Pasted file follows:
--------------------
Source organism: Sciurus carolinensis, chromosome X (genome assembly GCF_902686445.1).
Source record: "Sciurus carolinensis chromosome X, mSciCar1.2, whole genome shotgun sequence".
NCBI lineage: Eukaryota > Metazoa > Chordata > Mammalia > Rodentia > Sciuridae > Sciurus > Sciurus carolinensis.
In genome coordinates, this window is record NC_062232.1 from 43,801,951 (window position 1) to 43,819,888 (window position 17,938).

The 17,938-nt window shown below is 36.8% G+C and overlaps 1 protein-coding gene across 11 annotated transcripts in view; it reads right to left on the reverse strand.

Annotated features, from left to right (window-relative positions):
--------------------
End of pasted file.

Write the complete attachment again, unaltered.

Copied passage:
Source organism: Sciurus carolinensis, chromosome X (genome assembly GCF_902686445.1).
Source record: "Sciurus carolinensis chromosome X, mSciCar1.2, whole genome shotgun sequence".
NCBI lineage: Eukaryota > Metazoa > Chordata > Mammalia > Rodentia > Sciuridae > Sciurus > Sciurus carolinensis.
In genome coordinates, this window is record NC_062232.1 from 43,801,951 (window position 1) to 43,819,888 (window position 17,938).

The 17,938-nt window shown below is 36.8% G+C and overlaps 1 protein-coding gene across 11 annotated transcripts in view; it reads right to left on the reverse strand.

Annotated features, from left to right (window-relative positions):